Tangy sweet hibiscus lime popsicles are super refreshing and easy to make. Nothing beats the heat like a homemade popsicle!
If you’ve ever sipped a magenta-colored cup of Red Zinger tea you’re on familiar terms with hibiscus. In Latin countries, dried hibiscus flowers are known as flor de jamaica and are blended into all sorts of beverages, hot and cold.
Brewed hibiscus flowers make gorgeous jewel-toned drinks. They’re also loaded with vitamin C, and have a tart flavor that will make your cheeks attempt to suck themselves back into your face.
I think that tasting hibiscus is much more interesting than sucking on a lemon, though. Under the sourness is a background flavor that reminds me of raspberries and pomegranate.
There are so many delicious ways to fool around with these exotic flowers. I was moved into action to make hibiscus lime popsicles after our household ran out of our favorite Trader Joe’s frozen fruit pops.
Plus, what’s better than an ice-cold popsicle on a summer day? All things cold and thirst quenching are highly appealing.
This recipe makes four cups syrup mixture, enough to make 16 pops in my mold. If yours has a smaller capacity, just make another batch or save the extra chilled syrup and add to sparkling water, wine or cocktails.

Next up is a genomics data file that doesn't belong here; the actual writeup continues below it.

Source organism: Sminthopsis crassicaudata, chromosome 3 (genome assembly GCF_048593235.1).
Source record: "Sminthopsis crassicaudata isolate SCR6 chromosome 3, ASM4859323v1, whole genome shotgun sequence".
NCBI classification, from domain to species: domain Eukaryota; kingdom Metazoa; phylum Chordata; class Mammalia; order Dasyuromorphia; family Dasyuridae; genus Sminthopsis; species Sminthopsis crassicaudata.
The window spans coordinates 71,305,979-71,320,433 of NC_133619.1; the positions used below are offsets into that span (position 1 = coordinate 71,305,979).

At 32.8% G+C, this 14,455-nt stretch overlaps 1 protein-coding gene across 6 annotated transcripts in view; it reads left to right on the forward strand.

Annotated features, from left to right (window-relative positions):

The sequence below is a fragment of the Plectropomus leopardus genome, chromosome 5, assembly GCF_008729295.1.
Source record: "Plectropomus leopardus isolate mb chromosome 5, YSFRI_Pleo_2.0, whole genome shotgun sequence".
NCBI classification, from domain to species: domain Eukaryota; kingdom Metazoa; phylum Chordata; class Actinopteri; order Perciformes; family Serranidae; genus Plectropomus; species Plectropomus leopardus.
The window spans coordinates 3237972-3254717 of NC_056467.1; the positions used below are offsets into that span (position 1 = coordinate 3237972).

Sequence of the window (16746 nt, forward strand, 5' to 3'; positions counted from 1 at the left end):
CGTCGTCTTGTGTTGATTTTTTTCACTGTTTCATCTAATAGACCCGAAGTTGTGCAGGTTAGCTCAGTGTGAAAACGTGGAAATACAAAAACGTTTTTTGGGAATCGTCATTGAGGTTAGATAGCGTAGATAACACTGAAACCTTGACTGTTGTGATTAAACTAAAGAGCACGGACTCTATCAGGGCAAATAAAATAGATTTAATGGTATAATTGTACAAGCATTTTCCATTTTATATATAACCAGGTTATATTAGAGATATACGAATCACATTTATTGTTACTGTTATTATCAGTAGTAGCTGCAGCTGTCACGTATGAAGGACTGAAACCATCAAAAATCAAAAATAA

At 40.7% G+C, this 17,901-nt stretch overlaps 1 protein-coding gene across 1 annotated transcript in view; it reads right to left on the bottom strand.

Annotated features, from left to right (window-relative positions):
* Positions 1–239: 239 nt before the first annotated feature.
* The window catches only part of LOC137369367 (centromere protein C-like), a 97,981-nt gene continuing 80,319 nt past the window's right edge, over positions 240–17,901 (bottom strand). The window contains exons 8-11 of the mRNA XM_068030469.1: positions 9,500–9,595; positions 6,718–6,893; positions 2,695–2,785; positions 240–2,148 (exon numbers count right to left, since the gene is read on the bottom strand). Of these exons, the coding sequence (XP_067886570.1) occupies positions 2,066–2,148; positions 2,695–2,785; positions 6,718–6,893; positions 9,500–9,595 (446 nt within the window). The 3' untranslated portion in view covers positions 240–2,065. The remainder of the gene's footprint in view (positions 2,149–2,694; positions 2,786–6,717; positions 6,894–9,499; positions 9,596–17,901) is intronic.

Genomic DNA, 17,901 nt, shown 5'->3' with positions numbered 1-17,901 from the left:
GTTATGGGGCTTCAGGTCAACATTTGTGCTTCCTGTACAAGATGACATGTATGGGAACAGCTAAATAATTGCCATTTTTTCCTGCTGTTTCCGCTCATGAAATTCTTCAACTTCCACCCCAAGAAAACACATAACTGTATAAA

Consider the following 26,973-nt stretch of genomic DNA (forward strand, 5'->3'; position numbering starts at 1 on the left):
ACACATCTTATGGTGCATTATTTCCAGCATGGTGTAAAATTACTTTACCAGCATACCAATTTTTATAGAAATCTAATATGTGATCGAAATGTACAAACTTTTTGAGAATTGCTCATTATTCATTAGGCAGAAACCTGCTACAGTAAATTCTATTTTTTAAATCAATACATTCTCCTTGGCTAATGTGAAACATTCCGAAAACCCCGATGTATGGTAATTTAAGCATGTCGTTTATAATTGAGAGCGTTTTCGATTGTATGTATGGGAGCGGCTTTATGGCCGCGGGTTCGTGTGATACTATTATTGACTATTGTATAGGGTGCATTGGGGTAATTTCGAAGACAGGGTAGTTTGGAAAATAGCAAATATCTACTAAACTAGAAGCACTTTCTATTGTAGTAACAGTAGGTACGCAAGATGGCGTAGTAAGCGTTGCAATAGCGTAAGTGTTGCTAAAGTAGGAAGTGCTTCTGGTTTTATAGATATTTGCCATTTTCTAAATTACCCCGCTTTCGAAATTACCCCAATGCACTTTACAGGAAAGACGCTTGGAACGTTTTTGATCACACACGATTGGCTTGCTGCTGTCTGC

Hibiscus Margarita anyone?
hibiscus lime popsicles
Yield about 16 popsicles
Hibiscus lime popsicles have a delicious sweet-tart flavor and gorgeous natural color.
You can find dried hibiscus flowers in many markets or on Amazon.
- 2 cups water
- 1 cup sugar
- 1/2 cup dried hibiscus flowers (available at Latin groceries or natural foods stores)
- Freshly grated zest of one lime
- 1/4 cup freshly squeezed lime juice ( 4 - 6 limes, depending on how juicy they are)
- Pinch fine sea salt
- Bring the water and sugar to a boil in a saucepan, stirring to dissolve sugar. Add the hibiscus flowers, turn off the heat and let the mixture steep at least 15 minutes and up to 1 hour for a stronger color and flavor.
- Strain the syrup into a metal or glass bowl and chill in the refrigerator until super cold. Pour the syrup into a large (at least 4-cups) liquid measuring cup or bowl with a spout. Stir in 1 cup cold water with the lime zest, juice and salt.
- Pour into popsicle molds and freeze until solid.
- Leave the popsicle mold at room temperature for about 10 minutes to make it easier to get the pops out. Or run it under warm running water for a few minutes. Wrap the popsicles in plastic and store in the freezer.
Cuisine ice cream/sorbet
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Hi there! I’m Karen, a mother of two and a professionally trained cook certified in holistic nutrition.
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